Top economist calls for overhaul of India’s ‘Inspector Raj’ regime

A new HE system based on the UK model should ‘promote rather than regulate’ universities 

April 7, 2020
Source: iStock

India’s powerful University Grants Commission (UGC), which controls funding and standards for the country’s nearly 1,000 higher education institutions, should be closed and replaced with a new Higher Education Promotion Commission (HEPC), a top Indian economist has proposed. 

Arvind Panagariya, a Columbia University professor, makes his case in an upcoming book, India Unlimited: Reclaiming the Lost Glory (2020), which will be published in the UK and US this autumn. He argues that it would require a “revolution” to make Indian universities world-class institutions 

Professor Panagariya told Times Higher Education that, while some private institutions were achieving high quality education and research, they are “just beginning to emerge” and are being scuttled by the UGC’s “central control and one-size-fits-all model.” 

He said that his idea is “substantially influenced” by the UK’s 2017 Higher Education and Research Act, which led to the creation of the Office for Students and UK Research and Innovation. His idea would be to pair the new HEPC with a National Research and Innovation Foundation. 

The Indian government is currently seeking views on its Draft National Education Policy 2019, which was released last June and is expected to be implemented soon. However, Professor Panagariya explains that real change would only come from new legislation to repeal the 1956 UGC Act.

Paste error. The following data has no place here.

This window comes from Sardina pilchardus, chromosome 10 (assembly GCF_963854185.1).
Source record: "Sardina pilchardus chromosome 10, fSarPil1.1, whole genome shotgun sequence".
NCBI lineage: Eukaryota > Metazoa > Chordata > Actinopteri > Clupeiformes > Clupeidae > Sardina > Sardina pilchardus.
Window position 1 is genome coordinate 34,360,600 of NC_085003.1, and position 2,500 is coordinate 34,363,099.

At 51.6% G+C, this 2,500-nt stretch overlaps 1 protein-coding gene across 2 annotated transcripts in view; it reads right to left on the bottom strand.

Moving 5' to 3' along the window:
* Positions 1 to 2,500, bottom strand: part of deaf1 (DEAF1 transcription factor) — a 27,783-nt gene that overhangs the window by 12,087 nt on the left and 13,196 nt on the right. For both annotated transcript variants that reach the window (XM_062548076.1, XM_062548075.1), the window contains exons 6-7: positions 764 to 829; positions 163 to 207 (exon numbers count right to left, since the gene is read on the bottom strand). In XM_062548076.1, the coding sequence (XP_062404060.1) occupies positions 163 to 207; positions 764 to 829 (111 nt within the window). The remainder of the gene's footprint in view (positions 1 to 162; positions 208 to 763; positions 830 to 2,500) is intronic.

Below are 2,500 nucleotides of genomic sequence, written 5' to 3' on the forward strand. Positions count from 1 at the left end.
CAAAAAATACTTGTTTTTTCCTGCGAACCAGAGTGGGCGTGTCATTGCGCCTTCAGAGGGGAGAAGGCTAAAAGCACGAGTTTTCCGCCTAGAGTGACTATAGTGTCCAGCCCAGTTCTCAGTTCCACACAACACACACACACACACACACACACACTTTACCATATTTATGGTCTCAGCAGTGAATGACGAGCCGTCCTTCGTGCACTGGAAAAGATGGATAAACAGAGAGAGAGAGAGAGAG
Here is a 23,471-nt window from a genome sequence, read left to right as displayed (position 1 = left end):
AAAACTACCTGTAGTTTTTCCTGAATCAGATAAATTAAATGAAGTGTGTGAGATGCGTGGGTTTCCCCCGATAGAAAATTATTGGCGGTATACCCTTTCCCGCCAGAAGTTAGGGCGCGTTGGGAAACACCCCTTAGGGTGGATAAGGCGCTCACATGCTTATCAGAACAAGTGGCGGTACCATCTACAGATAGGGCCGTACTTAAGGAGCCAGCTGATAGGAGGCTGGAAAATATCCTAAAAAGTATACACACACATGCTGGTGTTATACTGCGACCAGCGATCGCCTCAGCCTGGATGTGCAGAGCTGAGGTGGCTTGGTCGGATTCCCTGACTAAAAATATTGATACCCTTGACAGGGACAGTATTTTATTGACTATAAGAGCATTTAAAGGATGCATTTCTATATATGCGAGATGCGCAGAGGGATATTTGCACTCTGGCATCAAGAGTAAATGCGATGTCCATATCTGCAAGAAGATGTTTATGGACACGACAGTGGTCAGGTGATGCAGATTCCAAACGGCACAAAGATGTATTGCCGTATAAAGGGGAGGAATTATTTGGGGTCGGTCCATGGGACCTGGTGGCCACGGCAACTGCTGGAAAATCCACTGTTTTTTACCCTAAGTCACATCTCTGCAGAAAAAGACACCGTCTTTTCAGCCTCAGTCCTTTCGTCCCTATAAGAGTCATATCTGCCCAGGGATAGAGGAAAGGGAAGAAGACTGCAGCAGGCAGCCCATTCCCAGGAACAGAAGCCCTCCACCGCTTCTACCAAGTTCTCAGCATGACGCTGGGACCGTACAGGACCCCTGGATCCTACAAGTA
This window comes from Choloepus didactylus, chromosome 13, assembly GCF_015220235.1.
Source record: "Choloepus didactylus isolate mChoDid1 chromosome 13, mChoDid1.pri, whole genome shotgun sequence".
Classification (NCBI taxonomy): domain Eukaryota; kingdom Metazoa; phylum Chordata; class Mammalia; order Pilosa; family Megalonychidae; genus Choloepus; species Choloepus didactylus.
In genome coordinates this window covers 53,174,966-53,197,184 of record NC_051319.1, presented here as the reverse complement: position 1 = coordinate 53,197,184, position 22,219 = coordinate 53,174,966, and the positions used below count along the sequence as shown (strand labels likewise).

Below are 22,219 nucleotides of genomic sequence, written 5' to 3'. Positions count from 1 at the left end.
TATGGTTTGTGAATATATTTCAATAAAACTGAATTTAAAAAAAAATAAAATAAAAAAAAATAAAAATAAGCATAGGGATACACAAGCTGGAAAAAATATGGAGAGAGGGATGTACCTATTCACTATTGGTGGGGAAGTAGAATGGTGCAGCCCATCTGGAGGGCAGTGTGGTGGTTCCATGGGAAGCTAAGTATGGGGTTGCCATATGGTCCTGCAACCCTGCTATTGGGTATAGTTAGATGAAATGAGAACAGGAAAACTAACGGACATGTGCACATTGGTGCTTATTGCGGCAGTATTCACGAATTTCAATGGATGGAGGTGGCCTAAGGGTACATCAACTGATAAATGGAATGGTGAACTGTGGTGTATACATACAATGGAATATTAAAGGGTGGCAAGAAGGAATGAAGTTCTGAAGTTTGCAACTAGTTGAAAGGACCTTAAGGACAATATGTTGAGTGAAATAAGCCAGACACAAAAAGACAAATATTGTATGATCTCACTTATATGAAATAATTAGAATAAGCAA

“Designed along the lines of the then existing regulatory regime in the UK, the system has outlived its utility,” he said. “The UK has reformed its system a number of times since then, but change in India has been slow to come. The UGC centrally controls all aspects of higher education with limited autonomy to colleges and universities.”  

Writing in the Times of India, he compares the UGC to an “Inspector Raj” regime, and also said that the draft National Education Policy was “too complex and unwieldy to yield the desired outcome.” He feels that “the government will do well by considering a simpler, more flexible architecture suitable for the 21st century”. 

His work concludes that India should draw inspiration from three overseas systems: the UK for its regulatory regime, China for its work in “building institutions of excellence”, and the US for its promotion of research. 

“Currently, India spends very little on research, and the bulk of what it spends goes to research councils,” Professor Panagariya said. “The foundation I propose is an instrument to both increase research funding manifold and bring research centrally to universities.” 

He also feels that India should open the doors to globalisation by lifting the UGC ban on overseas branches. “In addition to the Chinese model [of allowing joint venture universities], India should also allow foreign universities to set up campuses on their own,” he said.  

Professor Panagariya, who previously headed NITI Aayog, an Indian government thinktank, said that these changes were long overdue. “This proposal is new and different, but the discussion to replace the current regulatory regime with a new one has been going on for more than a decade,” he said.

joyce.lau@timeshighereducation.com 

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